- : 1 main user 300 active projects 25 collaborators (per project) 100MB file uploads
- : Multiple users, (price is per user) 500 active projects (per member) 50 people (per project)
Todoist Free Version
Most of the features we discussed are in the free plan, meaning that signing up to Todoist gives you almost the full functionality of the app without spending a penny. However, there are some limits to the free tier: you can only have five projects active at any time, and you can only have five people help you with them as collaborators.
It seems collaborators are different from users in that they can’t create new tasks, but can move them around or set them as done. This means that you could run a small business using just Todoist, which is pretty cool. That said, this list-based task manager won’t make it into the top five of our best free project management tools because others (read our Asana review for one) just offer more.
Though the core functionality of Todoist is already in the free version, that’s not to say there aren’t benefits to upgrading. The Pro plan almost functions like a premium plan to the free version. It offers some nifty extras, like the reminders based on location, and increases the caps on collaborators and projects. Unfortunately there is no Todoist premium trial for Pro, but there is a 30-day free trial for the Business plan.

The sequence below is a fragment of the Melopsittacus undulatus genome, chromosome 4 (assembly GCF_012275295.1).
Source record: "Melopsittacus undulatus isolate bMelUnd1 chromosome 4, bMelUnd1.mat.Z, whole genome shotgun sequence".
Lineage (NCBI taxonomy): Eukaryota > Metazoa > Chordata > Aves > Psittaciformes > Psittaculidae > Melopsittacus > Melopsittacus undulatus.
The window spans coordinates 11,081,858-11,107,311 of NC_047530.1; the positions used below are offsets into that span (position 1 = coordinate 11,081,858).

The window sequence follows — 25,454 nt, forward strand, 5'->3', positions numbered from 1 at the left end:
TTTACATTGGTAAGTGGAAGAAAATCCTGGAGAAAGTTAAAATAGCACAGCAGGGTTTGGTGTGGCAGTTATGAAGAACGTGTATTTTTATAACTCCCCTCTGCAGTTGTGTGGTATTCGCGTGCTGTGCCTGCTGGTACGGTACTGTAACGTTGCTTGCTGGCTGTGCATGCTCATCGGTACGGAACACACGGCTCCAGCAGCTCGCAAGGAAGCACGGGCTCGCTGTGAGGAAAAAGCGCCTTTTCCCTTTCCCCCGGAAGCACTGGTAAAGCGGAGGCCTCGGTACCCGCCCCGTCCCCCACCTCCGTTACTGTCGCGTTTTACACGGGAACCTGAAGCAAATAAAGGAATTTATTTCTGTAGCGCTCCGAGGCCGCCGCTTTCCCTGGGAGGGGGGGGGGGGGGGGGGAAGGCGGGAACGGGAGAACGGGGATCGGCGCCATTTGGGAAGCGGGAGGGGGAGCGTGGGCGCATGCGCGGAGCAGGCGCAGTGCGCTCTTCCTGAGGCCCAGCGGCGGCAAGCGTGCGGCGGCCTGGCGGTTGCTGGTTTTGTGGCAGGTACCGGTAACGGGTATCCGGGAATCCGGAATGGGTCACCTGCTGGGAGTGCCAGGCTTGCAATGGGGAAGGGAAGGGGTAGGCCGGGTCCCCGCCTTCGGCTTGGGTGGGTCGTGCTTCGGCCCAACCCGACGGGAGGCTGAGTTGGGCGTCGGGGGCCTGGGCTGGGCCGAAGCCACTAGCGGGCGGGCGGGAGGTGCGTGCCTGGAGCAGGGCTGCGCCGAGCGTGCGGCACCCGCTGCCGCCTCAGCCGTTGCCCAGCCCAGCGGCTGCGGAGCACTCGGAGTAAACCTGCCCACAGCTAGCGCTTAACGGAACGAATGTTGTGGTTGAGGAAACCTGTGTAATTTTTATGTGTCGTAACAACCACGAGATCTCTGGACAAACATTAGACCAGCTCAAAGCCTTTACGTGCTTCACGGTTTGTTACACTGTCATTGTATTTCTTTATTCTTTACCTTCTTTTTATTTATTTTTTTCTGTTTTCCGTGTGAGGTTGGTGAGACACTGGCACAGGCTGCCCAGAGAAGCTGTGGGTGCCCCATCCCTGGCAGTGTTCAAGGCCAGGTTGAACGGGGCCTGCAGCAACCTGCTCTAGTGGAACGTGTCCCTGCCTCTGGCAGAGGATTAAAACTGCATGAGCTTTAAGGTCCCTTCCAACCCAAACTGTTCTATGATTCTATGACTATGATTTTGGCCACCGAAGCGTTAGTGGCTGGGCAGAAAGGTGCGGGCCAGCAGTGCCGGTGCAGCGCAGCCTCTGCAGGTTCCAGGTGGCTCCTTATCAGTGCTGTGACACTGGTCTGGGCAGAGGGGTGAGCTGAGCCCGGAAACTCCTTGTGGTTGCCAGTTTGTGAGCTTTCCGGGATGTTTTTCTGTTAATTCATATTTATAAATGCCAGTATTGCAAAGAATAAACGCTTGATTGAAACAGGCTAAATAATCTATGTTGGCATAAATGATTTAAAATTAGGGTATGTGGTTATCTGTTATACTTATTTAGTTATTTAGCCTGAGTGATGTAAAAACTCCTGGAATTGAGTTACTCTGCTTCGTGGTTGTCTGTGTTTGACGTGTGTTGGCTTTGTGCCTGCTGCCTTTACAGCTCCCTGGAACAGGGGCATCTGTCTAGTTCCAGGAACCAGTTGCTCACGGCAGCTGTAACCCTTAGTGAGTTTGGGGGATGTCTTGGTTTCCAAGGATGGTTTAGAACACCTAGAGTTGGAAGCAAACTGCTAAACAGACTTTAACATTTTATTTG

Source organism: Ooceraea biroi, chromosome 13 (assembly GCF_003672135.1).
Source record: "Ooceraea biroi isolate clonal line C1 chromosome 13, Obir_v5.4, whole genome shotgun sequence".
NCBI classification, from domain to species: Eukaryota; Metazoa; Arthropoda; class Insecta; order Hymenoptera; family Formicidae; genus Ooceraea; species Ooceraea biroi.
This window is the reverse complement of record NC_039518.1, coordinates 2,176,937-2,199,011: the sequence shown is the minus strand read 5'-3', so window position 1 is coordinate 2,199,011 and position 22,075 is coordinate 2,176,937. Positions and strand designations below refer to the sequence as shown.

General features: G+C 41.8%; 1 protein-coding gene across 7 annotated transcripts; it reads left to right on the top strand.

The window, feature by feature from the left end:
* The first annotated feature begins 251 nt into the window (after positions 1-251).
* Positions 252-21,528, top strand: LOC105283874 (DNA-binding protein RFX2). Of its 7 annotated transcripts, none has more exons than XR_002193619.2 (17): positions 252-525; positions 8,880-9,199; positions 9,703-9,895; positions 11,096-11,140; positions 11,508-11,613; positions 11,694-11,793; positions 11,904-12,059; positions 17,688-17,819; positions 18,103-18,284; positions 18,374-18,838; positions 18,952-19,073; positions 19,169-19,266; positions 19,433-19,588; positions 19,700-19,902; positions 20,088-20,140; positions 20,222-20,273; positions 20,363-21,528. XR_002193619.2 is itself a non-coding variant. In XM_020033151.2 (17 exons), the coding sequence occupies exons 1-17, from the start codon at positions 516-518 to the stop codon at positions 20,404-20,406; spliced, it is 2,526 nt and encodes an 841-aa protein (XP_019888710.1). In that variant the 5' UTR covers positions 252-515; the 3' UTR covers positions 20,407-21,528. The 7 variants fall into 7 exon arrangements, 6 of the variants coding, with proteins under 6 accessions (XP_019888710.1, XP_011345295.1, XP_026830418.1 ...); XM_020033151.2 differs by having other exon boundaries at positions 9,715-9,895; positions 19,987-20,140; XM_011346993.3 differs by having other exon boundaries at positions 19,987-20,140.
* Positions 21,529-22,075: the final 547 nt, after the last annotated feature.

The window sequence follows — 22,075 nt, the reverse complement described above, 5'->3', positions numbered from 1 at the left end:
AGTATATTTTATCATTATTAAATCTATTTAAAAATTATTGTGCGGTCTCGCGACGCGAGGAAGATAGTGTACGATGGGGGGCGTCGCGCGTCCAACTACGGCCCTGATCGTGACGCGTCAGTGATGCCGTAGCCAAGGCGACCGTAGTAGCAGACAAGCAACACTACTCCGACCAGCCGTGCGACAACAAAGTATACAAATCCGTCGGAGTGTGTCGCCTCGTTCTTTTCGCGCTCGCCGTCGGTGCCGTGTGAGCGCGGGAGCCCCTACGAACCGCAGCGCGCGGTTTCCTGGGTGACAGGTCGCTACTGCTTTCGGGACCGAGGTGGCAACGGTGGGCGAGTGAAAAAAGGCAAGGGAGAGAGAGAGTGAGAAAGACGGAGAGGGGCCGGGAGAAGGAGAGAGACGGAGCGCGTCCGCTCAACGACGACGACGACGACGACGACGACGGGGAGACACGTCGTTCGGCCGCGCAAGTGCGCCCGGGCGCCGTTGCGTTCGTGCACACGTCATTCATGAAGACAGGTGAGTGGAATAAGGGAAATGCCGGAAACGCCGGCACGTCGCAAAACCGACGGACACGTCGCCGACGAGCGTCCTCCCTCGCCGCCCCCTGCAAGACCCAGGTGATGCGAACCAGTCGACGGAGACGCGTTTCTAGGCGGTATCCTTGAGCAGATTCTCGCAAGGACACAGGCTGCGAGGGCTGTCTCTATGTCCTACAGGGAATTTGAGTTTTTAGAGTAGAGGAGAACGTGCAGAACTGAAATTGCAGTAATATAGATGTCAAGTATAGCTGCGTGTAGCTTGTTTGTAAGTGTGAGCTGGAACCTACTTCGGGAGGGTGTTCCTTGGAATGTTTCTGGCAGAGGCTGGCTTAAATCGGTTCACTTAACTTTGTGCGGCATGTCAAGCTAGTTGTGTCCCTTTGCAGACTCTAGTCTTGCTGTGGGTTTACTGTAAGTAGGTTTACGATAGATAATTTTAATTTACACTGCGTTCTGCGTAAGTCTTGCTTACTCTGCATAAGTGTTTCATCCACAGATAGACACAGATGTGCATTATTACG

The Business plan’s main advantage seems to be the ability to add collaborators with full responsibilities, as well as allowing administrators to set permissions for different users. It also adds a large number of team-oriented options, like setting up an inbox for your whole team. It’s pretty good, overall.
Todoist Pricing in Comparison
If Todoist were any more expensive, it would price itself out of the market. It has very little functionality, especially considering there are so many good kanban boards out there. As just a list, though, there’s a lot to like here, especially compared to popular options like Google Tasks. Todoist is also a great alternative for Wunderlist.